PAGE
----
Labour Power Plant © Romana Schmalisch & Robert Schlicht

Labour Power Plant by Romana Schmalisch & Robert Schlicht

Labour Power Plant documents the experiences of five people enrolled in a programme at an education and training centre in France. The objective of the training they will be following over the course of several months is to physically and psychologically prepare them for the demands of the labour market. Their social competences, their emotional and cognitive qualities and deficiencies are established in an initial series of exercises and interviews that define their profiles and propose individual training plans. The programme alternates between tests of physical endurance, coordination and logic, but also creative activities that induce the participants to reveal their frustrations, desires and a large part of their privacy, as well as enhance their self-confidence and instil a sense of meaningfulness. Placed in concrete working environments, the candidates will also alternately assume different roles of, e.g., supervisor, waiter, guest, sub-worker, etc., to learn and have their aptitudes tested. While in some scenes the work efforts of the groups turn into what appears like a collective, choreographed movement, in other scenes, the participants have to cope with irritations occurring during the procedures. Some physical training units involve the most basic, abstract activities that have no other aim than advancing certain abilities and may therefore appear grotesque for anyone not aware of this aim, including the participants themselves.

As the months pass, it becomes increasingly clear that the goal of the programme is not to educate the participants for a specific vocation, but rather to prepare, discipline, and appease them so that they are able, willing, and even eager to serve as a workforce, that is, to turn them into abstract human capital. It turns out that we are in fact visiting a “labour power plant”, housed in a large building located outside of urban contexts, which provides society with the human capital on which it depends—a facility consuming human beings with their own will, interests and desires, and transforming them into the final product of labourers.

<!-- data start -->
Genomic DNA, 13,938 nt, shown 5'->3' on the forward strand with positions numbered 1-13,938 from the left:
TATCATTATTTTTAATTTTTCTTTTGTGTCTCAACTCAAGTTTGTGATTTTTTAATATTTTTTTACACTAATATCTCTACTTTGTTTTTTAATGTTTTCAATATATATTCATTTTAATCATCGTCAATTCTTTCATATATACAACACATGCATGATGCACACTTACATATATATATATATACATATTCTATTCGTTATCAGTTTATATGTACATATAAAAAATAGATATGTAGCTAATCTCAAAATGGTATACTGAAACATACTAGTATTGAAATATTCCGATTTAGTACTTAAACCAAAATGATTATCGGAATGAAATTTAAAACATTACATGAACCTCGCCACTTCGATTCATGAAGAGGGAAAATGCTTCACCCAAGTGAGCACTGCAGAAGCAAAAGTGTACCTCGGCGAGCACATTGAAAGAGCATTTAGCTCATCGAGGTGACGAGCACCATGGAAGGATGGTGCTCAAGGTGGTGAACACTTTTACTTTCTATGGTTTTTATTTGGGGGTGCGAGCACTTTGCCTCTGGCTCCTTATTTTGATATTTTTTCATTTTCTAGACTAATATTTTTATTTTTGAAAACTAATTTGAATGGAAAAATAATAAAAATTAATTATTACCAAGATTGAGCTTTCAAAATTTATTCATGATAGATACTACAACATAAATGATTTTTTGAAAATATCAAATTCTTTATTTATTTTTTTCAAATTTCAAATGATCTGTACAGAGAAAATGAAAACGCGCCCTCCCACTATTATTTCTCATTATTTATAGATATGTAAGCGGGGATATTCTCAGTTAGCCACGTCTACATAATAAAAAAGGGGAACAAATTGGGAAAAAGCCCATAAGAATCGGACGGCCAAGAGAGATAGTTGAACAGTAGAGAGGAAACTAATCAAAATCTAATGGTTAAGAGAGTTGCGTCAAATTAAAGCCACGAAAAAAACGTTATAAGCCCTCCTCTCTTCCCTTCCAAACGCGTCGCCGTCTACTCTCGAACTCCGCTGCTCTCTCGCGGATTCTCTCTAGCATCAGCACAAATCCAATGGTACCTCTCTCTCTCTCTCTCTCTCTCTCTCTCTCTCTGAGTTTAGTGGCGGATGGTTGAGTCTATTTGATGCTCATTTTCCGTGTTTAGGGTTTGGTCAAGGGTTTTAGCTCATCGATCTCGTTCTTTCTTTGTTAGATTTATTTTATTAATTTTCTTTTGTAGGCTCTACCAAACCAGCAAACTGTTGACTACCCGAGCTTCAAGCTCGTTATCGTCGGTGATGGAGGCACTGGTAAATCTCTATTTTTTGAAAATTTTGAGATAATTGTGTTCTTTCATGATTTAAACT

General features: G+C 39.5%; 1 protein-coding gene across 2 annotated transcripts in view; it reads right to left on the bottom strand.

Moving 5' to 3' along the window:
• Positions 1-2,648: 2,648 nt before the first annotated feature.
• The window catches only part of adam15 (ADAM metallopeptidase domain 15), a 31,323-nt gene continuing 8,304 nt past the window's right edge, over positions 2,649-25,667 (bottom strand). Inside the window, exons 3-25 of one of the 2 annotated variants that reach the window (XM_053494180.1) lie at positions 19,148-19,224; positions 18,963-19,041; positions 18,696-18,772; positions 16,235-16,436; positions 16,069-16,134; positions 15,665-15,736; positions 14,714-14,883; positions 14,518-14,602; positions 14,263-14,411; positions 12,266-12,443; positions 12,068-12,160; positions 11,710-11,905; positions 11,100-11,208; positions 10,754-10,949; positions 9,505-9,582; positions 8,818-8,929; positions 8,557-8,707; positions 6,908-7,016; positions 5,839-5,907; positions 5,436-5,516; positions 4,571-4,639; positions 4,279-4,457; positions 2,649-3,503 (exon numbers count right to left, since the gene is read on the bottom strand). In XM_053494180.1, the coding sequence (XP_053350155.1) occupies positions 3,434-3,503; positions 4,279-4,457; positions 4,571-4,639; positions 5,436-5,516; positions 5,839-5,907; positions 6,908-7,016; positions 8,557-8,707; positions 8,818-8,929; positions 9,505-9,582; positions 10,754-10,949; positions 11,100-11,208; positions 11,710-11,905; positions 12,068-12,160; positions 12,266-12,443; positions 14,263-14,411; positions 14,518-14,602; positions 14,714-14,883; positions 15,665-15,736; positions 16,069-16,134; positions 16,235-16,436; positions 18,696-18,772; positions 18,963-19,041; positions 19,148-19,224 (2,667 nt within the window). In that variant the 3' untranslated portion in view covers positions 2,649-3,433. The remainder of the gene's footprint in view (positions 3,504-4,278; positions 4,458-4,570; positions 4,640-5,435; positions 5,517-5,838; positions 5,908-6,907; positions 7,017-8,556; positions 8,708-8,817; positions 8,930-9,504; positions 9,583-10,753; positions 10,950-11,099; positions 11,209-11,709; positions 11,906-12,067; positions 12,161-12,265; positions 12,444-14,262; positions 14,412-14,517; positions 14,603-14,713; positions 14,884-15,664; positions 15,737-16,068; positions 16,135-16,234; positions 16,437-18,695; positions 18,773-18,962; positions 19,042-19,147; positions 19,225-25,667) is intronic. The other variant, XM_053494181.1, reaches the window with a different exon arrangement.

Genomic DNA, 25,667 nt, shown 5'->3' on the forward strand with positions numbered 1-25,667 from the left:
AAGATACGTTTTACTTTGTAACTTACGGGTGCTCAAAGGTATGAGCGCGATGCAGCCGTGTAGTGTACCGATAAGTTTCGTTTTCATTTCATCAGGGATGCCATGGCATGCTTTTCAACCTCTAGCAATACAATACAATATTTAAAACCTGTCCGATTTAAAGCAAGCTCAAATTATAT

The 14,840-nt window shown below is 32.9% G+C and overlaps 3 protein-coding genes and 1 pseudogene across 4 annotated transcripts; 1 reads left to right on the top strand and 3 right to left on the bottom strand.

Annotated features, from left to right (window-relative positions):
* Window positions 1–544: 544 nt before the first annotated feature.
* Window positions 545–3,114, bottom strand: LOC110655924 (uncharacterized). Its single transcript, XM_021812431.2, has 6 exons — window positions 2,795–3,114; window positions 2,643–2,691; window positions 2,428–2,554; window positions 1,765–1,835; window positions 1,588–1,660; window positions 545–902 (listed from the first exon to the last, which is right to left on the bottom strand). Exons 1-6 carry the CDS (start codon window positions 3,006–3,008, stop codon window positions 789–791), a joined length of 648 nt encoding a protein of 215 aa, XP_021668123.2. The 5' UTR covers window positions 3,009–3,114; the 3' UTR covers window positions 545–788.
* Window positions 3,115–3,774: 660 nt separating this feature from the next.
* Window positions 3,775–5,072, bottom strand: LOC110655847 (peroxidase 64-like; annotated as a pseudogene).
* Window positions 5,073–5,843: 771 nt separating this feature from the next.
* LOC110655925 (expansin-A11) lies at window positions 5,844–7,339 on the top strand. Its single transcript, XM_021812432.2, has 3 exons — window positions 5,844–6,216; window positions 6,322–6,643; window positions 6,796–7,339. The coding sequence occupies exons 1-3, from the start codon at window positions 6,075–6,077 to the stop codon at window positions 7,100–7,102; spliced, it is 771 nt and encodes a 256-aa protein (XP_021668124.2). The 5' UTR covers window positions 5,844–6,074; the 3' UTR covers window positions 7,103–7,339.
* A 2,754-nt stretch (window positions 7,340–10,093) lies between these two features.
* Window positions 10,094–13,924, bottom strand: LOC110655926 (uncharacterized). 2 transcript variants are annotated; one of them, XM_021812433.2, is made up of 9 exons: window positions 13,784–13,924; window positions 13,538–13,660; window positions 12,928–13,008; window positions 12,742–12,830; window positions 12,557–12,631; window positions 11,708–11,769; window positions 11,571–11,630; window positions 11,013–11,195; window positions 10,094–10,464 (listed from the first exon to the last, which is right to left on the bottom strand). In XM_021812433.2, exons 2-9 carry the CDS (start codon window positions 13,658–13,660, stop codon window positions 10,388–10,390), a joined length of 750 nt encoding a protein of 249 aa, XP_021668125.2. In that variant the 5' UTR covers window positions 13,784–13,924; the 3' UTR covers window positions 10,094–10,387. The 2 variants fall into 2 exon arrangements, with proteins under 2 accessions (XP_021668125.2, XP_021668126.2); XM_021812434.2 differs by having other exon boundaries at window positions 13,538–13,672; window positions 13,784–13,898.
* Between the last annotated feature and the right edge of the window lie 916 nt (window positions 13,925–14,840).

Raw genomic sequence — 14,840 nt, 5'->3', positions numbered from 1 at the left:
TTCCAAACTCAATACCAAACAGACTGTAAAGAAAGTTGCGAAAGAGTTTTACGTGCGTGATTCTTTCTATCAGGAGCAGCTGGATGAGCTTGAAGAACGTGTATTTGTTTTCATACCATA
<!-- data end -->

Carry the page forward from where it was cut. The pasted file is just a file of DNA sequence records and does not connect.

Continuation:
ROMANA SCHMALISCH (1974, Berlin, Germany) studied Fine Arts at the University of the Arts in Berlin. She was a resident artist in several stipend programmes, among others at the Fine Art Department of Jan-Van-Eyck Academy, Maastricht, the Berlin Senate’s stipend program in London and currently at Les Laboratoires d’Aubervilliers (2013-2014), where she works on a long-term research project “The Choreography of Labour”.

ROBERT SCHLICHT (1975, Berlin, Germany) studied philosophy at Humboldt University Berlin. His recent text “Film as Show Trial” was published in Der Standpunkt der Aufnahme – Point of View: Perspectives of political film and video work (edited by Tobias Hering in collaboration with Arsenal Berlin – Institute for Film and Video Art). Since 2004 Romana Schmalisch and Robert Schlicht have collaborated on several projects at the intersection of theory and film, investigating cinematic representations of history and society. Their films have been shown in exhibitions and film festivals in Berlin, Houston, Paris, Moscow, Yerevan, Madrid, Brest, Essen, Duisburg and Vienna, among others.

Production: Spectre ProductionsLes Laboratoires d'Aubervilliers

Stage of development: in production